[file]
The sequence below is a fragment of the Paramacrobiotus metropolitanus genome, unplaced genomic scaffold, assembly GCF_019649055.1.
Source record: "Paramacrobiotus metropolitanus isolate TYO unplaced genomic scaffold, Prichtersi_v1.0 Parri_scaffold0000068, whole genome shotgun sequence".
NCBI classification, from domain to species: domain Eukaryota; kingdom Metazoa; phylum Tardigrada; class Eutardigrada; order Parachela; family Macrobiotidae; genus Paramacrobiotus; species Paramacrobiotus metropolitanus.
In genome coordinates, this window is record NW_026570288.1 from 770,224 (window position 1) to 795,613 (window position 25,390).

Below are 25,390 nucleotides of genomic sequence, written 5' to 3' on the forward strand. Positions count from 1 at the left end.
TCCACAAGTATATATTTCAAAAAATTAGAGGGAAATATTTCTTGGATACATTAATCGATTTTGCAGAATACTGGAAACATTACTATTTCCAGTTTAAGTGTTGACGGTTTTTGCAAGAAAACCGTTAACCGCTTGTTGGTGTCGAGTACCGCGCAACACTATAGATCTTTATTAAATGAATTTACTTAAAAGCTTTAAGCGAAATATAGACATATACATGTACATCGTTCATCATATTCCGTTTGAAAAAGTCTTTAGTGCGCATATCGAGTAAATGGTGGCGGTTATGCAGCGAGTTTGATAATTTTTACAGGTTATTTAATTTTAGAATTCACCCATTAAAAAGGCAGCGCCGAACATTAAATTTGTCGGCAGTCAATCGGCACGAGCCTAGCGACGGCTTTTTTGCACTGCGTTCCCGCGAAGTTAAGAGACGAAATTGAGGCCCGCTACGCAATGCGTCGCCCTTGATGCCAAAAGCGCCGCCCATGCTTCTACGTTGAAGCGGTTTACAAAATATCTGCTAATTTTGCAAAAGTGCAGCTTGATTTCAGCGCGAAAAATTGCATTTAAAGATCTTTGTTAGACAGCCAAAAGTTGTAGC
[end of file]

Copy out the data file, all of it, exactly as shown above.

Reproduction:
The sequence below is a fragment of the Paramacrobiotus metropolitanus genome, unplaced genomic scaffold, assembly GCF_019649055.1.
Source record: "Paramacrobiotus metropolitanus isolate TYO unplaced genomic scaffold, Prichtersi_v1.0 Parri_scaffold0000068, whole genome shotgun sequence".
NCBI classification, from domain to species: domain Eukaryota; kingdom Metazoa; phylum Tardigrada; class Eutardigrada; order Parachela; family Macrobiotidae; genus Paramacrobiotus; species Paramacrobiotus metropolitanus.
In genome coordinates, this window is record NW_026570288.1 from 770,224 (window position 1) to 795,613 (window position 25,390).

Below are 25,390 nucleotides of genomic sequence, written 5' to 3' on the forward strand. Positions count from 1 at the left end.
TCCACAAGTATATATTTCAAAAAATTAGAGGGAAATATTTCTTGGATACATTAATCGATTTTGCAGAATACTGGAAACATTACTATTTCCAGTTTAAGTGTTGACGGTTTTTGCAAGAAAACCGTTAACCGCTTGTTGGTGTCGAGTACCGCGCAACACTATAGATCTTTATTAAATGAATTTACTTAAAAGCTTTAAGCGAAATATAGACATATACATGTACATCGTTCATCATATTCCGTTTGAAAAAGTCTTTAGTGCGCATATCGAGTAAATGGTGGCGGTTATGCAGCGAGTTTGATAATTTTTACAGGTTATTTAATTTTAGAATTCACCCATTAAAAAGGCAGCGCCGAACATTAAATTTGTCGGCAGTCAATCGGCACGAGCCTAGCGACGGCTTTTTTGCACTGCGTTCCCGCGAAGTTAAGAGACGAAATTGAGGCCCGCTACGCAATGCGTCGCCCTTGATGCCAAAAGCGCCGCCCATGCTTCTACGTTGAAGCGGTTTACAAAATATCTGCTAATTTTGCAAAAGTGCAGCTTGATTTCAGCGCGAAAAATTGCATTTAAAGATCTTTGTTAGACAGCCAAAAGTTGTAGC